Thursday, March 08, 2012
Joan La Barbara 1: On Singing
The legendary New Music soprano Joan La Barbara above (click here for her wonderful website), is in town for the American Mavericks Festival at the San Francisco Symphony, and she was kind enough to sit down for an interview, with myself taking photos and Dr. Wood Massi below right asking the intelligent questions. Ms. La Barbara's extremely adventurous career extends from the late 1960s to the present, with innumerable compositions written for her by composers ranging from Morton Feldman, John Cage, and Robert Ashley, along with music she has composed herself.
During the 40-minute interview, she was extraordinarily gracious, intelligent and articulate, and I came away a confirmed Joan La Barbara diva worshiper. I can't wait to see and hear her this Saturday and Wednesday when she joins Meredith Monk and Jessye Norman for a selection of John Cage's SongBooks, and Sunday afternoon for a world premiere performance of her husband Morton Subotnick's newly reconfigured Jacob's Room opera.
Massi: You have worked in contemporary classical music as a performer, composer, producer, director, conductor, and educator. You have collaborated with choreographers, film-makers, video artists, calligraphers, poets, sound engineers, radio programmers, computer scientists, world-class orchestras and small ensembles. Which currently are your favorite activities?
Right now I’m working with an ensemble that I have worked with for a number of years called Ne(x)tworks in New York. The ensemble got formed because I was the artistic director of a series at Carnegie Hall called When Morty Met John, basically focused on the music of the New York School – Cage, Feldman, Brown. We got together doing realizations of graphic scores and realized that there was a lot of this material, and these young people, most of them are about at least twenty years younger than I am, were absolutely expert at taking on the challenge of different kinds of notation, whether it be graphic notation or text based or anything like that.
So I’ve been with them since about 2003 working on different manifestations of an opera that I’ve been developing. It started out in life with the work of Virginia Woolf and has morphed into also including the work of Joseph Cornell. They are very willing and able to adapt and become actors, which they were not trained to do, but I’m beginning to sort of move concert music into quasi-theatrical performance in a way that we’re doing with the Cage. In this case, really moving musicians out into the audience, and relocating the audience on the stage sometimes. That particular aspect of my work is what I’m really interested in right now, pushing these boundaries a little bit, and just trying to incorporate concert and theater work and use my expertise in both, and also draw on the visual art aspect as well.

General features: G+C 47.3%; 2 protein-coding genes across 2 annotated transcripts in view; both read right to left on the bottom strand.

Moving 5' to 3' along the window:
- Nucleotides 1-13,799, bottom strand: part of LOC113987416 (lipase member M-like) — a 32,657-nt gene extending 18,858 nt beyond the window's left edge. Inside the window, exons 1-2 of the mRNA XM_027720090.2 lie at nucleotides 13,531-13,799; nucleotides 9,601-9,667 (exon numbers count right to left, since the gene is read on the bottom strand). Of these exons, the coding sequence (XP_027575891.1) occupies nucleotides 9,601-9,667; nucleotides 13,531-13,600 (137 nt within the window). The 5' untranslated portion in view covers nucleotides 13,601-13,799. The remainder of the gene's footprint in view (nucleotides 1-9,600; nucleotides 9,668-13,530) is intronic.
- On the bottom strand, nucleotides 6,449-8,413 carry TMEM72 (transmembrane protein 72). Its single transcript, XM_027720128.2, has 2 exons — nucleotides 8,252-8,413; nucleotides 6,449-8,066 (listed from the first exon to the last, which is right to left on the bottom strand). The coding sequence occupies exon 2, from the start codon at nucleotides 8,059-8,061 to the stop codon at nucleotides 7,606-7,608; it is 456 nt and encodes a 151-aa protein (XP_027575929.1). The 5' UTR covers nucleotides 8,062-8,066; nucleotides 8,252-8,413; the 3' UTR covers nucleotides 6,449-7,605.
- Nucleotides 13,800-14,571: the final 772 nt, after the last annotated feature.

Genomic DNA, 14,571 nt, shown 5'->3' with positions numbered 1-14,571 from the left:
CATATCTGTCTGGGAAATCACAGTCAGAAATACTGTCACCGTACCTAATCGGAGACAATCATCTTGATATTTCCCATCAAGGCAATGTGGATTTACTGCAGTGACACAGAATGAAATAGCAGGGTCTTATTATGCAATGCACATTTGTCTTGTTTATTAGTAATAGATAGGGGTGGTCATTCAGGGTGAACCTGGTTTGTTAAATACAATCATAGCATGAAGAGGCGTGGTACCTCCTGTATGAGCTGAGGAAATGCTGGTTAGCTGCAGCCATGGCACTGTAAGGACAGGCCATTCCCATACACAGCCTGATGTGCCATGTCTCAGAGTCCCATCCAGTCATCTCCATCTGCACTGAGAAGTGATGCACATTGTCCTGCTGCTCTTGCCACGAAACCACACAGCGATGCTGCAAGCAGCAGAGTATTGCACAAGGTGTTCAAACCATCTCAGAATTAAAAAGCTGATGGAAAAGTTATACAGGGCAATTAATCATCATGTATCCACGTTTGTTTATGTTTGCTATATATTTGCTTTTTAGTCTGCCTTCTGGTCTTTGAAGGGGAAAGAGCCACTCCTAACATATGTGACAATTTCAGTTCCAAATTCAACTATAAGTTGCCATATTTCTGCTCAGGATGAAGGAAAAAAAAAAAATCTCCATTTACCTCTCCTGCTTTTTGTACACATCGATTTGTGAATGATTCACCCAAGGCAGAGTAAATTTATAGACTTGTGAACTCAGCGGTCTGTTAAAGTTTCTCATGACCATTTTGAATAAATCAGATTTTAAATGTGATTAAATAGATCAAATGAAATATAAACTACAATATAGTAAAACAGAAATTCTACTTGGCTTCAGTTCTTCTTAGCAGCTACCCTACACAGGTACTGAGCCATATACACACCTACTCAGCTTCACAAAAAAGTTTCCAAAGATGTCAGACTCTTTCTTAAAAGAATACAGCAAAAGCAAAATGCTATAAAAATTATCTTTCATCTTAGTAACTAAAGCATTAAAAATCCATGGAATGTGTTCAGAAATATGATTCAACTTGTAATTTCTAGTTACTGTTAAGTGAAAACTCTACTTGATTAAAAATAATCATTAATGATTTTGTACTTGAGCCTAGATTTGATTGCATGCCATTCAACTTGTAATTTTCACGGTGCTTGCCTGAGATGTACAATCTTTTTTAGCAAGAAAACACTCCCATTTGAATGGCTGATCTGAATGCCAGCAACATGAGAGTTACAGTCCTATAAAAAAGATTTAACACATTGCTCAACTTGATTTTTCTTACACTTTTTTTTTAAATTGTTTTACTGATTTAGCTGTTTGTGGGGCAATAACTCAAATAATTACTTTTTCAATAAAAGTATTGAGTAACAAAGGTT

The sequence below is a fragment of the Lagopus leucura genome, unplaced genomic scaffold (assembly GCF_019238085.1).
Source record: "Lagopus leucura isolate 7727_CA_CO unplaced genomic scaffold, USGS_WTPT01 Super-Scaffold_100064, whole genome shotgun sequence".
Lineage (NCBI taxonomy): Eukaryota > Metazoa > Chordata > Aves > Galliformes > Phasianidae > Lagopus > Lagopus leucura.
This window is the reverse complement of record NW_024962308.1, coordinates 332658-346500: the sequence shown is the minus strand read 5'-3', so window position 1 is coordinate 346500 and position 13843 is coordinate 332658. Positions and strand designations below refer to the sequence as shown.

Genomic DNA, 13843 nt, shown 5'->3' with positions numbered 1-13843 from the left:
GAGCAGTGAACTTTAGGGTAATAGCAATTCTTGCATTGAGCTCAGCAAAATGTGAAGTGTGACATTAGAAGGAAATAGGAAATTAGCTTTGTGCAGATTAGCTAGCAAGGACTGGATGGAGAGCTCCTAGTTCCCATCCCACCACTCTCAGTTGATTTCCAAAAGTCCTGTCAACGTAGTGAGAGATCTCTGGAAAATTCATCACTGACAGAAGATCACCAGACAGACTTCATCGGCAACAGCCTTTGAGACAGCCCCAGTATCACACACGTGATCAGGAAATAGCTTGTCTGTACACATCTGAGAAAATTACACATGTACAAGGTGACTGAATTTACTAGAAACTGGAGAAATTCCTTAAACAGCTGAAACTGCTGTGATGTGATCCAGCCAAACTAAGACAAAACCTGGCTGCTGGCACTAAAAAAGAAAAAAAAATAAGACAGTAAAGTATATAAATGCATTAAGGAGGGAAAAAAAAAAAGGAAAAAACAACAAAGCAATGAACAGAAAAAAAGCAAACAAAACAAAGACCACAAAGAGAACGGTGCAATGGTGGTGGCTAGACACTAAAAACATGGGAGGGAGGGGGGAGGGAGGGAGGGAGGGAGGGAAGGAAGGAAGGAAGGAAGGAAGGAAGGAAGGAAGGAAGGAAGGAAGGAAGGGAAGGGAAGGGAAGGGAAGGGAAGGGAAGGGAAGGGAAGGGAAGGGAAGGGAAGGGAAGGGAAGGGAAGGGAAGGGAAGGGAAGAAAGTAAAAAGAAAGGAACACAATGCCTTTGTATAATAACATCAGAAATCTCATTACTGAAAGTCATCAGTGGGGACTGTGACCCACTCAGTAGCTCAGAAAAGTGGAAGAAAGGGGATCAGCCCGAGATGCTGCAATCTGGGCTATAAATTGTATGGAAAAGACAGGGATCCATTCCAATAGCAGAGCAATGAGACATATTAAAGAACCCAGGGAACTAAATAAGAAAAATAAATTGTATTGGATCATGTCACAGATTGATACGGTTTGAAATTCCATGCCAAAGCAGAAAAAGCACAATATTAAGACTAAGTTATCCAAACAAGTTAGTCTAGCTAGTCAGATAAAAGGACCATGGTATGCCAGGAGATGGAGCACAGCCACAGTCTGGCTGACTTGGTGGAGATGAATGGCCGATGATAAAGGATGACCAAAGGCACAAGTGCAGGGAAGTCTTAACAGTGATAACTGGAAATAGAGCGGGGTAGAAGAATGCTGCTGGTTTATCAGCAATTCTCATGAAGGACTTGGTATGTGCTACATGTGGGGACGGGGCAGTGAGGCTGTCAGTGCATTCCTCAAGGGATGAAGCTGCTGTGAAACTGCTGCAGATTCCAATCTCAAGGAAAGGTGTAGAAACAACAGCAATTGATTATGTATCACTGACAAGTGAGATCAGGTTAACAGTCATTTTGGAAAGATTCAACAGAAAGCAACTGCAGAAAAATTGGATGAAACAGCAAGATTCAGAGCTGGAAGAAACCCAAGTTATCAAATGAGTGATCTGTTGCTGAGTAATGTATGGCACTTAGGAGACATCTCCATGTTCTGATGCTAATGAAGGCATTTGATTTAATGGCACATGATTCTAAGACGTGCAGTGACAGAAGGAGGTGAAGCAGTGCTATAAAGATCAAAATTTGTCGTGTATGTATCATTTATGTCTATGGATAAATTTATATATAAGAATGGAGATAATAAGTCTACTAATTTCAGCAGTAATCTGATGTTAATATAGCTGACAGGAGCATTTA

You are famous for your experimental and extended vocal techniques. Would you describe what that is for our readers who may not know, and can you point us to some examples we might listen for in your American Mavericks performances?
Extended vocal techniques or experimental vocal techniques really come out of using the voice as an instrument. We all know that we can use the voice to speak, and we can use the voice to sing, but it also makes these wonderful sounds that are used in different cultures. Think about the clicking sound languages, or think about Peking Opera which just uses very different kind of timbral qualities, so it’s stretching what we think about when we think about the voice.
I was trained as a classical singer so I use that technique to make sure that I don’t do any damage when I’m doing my experimental work. I sing on the inhale as well on the exhale. I make the sound phonetics people call “vocal fry” because it sort of sounds like a frying pan, a crackling sound. Inhaled glottal clicks, it’s just slightly inhaled, and when you use a microphone, it makes a quite wonderful sound. Multi-phonics, which is basically double stops for the voice where you’re singing two pitches at the same time. Ululation is something that we hear in many cultures for different reasons. We hear women use it in Middle Eastern countries doing this kind of ululating thing, where it is generally associated with wailing. I do my own version of it, and incorporate a kind of yodel flutter so it’s cross-register. So you’ll hear all of those, in the Cage and also the Subotnick.
More to come, on Jacob's Room, John Cage, and her own compositions.